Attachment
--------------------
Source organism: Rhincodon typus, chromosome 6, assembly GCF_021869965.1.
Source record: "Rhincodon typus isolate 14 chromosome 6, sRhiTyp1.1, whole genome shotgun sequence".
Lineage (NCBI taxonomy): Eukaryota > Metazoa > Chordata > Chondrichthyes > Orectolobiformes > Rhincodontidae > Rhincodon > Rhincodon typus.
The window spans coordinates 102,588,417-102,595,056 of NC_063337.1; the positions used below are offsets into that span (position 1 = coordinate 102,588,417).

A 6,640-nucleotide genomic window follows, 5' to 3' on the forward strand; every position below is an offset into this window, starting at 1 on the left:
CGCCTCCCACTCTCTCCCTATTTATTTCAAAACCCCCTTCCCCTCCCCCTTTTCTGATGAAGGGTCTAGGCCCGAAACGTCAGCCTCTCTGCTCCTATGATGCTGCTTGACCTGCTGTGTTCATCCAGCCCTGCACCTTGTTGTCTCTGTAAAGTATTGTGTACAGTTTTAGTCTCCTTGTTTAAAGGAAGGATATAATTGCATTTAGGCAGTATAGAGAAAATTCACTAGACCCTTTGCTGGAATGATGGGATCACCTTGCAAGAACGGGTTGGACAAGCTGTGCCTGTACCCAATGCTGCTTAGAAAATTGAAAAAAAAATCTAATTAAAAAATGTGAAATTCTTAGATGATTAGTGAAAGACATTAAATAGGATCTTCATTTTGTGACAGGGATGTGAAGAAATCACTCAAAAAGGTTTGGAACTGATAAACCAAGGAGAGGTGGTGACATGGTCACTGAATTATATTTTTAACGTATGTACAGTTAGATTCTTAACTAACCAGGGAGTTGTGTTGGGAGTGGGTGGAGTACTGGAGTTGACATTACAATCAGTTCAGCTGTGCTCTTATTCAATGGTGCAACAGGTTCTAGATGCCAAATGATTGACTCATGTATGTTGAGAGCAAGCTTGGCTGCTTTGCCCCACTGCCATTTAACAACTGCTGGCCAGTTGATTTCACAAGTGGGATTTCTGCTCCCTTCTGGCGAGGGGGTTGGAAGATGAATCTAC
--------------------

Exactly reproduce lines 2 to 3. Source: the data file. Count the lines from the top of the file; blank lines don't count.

Source record: "Rhincodon typus isolate 14 chromosome 6, sRhiTyp1.1, whole genome shotgun sequence".
Lineage (NCBI taxonomy): Eukaryota > Metazoa > Chordata > Chondrichthyes > Orectolobiformes > Rhincodontidae > Rhincodon > Rhincodon typus.